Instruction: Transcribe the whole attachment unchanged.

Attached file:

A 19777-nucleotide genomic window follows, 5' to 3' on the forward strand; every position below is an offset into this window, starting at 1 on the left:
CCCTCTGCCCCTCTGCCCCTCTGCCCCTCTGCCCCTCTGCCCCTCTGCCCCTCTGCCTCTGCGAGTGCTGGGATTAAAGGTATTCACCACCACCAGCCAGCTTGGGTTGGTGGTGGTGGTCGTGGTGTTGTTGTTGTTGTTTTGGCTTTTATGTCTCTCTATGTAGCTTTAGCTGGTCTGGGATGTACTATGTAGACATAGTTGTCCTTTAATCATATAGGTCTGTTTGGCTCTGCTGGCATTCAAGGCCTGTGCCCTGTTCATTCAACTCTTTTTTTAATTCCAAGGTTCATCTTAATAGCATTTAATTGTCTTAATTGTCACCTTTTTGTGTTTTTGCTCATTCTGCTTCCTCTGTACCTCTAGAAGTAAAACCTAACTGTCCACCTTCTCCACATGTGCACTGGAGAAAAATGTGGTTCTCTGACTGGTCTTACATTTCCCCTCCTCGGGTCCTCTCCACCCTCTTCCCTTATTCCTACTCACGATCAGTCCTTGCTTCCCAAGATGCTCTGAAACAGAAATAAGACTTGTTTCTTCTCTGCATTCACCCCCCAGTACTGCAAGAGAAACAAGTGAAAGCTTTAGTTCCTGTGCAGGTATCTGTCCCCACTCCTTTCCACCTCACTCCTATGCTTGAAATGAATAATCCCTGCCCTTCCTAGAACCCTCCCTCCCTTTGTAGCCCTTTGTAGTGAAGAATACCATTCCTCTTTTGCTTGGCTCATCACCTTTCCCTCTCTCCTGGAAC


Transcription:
A 19777-nucleotide genomic window follows, 5' to 3' on the forward strand; every position below is an offset into this window, starting at 1 on the left:
CCCTCTGCCCCTCTGCCCCTCTGCCCCTCTGCCCCTCTGCCCCTCTGCCCCTCTGCCTCTGCGAGTGCTGGGATTAAAGGTATTCACCACCACCAGCCAGCTTGGGTTGGTGGTGGTGGTCGTGGTGTTGTTGTTGTTGTTTTGGCTTTTATGTCTCTCTATGTAGCTTTAGCTGGTCTGGGATGTACTATGTAGACATAGTTGTCCTTTAATCATATAGGTCTGTTTGGCTCTGCTGGCATTCAAGGCCTGTGCCCTGTTCATTCAACTCTTTTTTTAATTCCAAGGTTCATCTTAATAGCATTTAATTGTCTTAATTGTCACCTTTTTGTGTTTTTGCTCATTCTGCTTCCTCTGTACCTCTAGAAGTAAAACCTAACTGTCCACCTTCTCCACATGTGCACTGGAGAAAAATGTGGTTCTCTGACTGGTCTTACATTTCCCCTCCTCGGGTCCTCTCCACCCTCTTCCCTTATTCCTACTCACGATCAGTCCTTGCTTCCCAAGATGCTCTGAAACAGAAATAAGACTTGTTTCTTCTCTGCATTCACCCCCCAGTACTGCAAGAGAAACAAGTGAAAGCTTTAGTTCCTGTGCAGGTATCTGTCCCCACTCCTTTCCACCTCACTCCTATGCTTGAAATGAATAATCCCTGCCCTTCCTAGAACCCTCCCTCCCTTTGTAGCCCTTTGTAGTGAAGAATACCATTCCTCTTTTGCTTGGCTCATCACCTTTCCCTCTCTCCTGGAAC